Monday, November 25, 2013

A few thoughts on the Knock Out Game

The Knock-Out Game hits rather close to home, dead center in the "why GC carries a gun" bullseye. This sort of thing tends to defeat my preferred safety strategy of "be where the trouble isn't" and my fall-back of "run away, run away" has long since been defeated by health issues. It harks back to the bad old days when gay bashing was more common and when street violence was more of a realitya
and less of a rarity.

Here in Washington, rushing up to someone (in my lay opinion) and trying to knock them down with a single blow constitutes Assault in the 3rd Degree (good for up to 5 years, a Class C felony) and places the victim in reasonable fear for their lives (again, my lay opinion).

Oddly enough, these things matter. It happens they trigger several other intriguing statutes addressing the use of force and justifiable homicide under the Revised Code of Washington.

For those among us that are not legal wonks or hobbyists, I'll simplify. You play the knock-out game with the 400,000+ concealed carry licensees (and a fair number of others with in  other exciting tools and skill sets) in Washington, it may turn out far differently than you planned on - up to and including you getting a one-time be-all end-all opportunity to go home in a box or take up permanent residence in a wheelchair or hospital bed.

Those folks you see as victims, or safe targets? May not be...and if you do knock them down, may not get back up in a mood to play nice. And if you don't knock them down, they may not ask a lot of questions before doing something dreadfully final about you - and any of your buddies you brought along for the ride.

And in all likelihood, they not only won't go to jail (assuming they abide by the rules and don't get all over-enthusiastic) - they'll get public support AND if they are prosecuted and found innocent, the state will get to pay for their attorneys.

So yes, that fat old dude might just shoot your ass. Or so might that petite young lady, flaming nelly queen, or.... You'll never know till you start growing new holes in your person.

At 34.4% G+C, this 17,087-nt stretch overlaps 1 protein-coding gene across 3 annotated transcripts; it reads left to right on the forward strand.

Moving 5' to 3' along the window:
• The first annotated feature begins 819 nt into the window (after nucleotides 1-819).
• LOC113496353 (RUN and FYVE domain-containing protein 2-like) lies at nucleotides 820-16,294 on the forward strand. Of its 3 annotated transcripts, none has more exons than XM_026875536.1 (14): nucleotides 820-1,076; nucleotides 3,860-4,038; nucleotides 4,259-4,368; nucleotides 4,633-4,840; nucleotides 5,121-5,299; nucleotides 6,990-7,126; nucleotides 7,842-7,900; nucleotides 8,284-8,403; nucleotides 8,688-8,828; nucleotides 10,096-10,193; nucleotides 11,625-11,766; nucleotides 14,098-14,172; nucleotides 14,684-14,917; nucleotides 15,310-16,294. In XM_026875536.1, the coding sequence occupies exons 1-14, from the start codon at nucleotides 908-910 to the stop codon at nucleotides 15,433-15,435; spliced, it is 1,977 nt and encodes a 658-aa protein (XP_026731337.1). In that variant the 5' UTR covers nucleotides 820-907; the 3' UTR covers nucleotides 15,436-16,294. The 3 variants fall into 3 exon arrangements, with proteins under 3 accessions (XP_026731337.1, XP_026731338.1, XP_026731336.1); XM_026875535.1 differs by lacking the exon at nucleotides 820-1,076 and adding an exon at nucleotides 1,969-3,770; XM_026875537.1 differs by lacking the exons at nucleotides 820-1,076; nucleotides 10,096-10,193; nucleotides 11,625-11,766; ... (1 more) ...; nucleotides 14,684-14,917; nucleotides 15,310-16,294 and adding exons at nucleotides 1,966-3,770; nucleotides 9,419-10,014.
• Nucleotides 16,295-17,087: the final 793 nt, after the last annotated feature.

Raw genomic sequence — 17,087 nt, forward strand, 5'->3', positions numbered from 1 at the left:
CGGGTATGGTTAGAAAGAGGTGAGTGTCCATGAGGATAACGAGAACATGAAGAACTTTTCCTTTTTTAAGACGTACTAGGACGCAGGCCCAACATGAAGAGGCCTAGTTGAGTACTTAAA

Think about it. Maybe you might want to take up another game, like chess.

Saturday, November 16, 2013

Breakfast Casserole

 Ok. I've puttered around with this recipe a bit in my break from Fanny Farmer. Made up different versions, and will still play with it more. HOWEVER, it is time to share.

For two diners of moderate appetite, it's a two-day thing - enough left-overs for a second meal. I probably like the breakfast sausage version best, but I think I'll turn it up by using Jimmy Deans hot breakfast sausage option. We'll see.

In the meantime, make this at home and enjoy!
Source: Paula Deen (Modified)

Servings: 8 to 10 servings
Prep Time: 20 min, inactive: 10 min
Cook Time: 50 min
Difficulty: Easy.

1 pound ground maple pork sausage
6 slices soft hearty bread
One 8-ounce package shredded triple Cheddar cheese
8 large eggs
2 cups whole milk
1 teaspoon dry mustard
1/4 teaspoon salt
1/2 teaspoon seasoned pepper 

Preheat the oven to 350 degrees F. Butter a 13- by 9-inch baking pan (ceramic for the win).
In a large skillet, cook the sausage over medium heat, stirring frequently, until browned and crumbly, about 10 minutes; set aside and drain well on paper towels.
Remove and discard the bread crusts. Cut the slices in half, and arrange in a single layer in the prepared baking dish, cutting pieces to fit as necessary to cover the bottom of the dish. Sprinkle first with the sausage and then the cheese.
In a large bowl, whisk together the eggs, milk, mustard, seasoned salt and pepper; carefully pour the mixture over the cheese.
Bake casserole until set and golden, about 40 minutes. Let stand for 10 minutes before serving.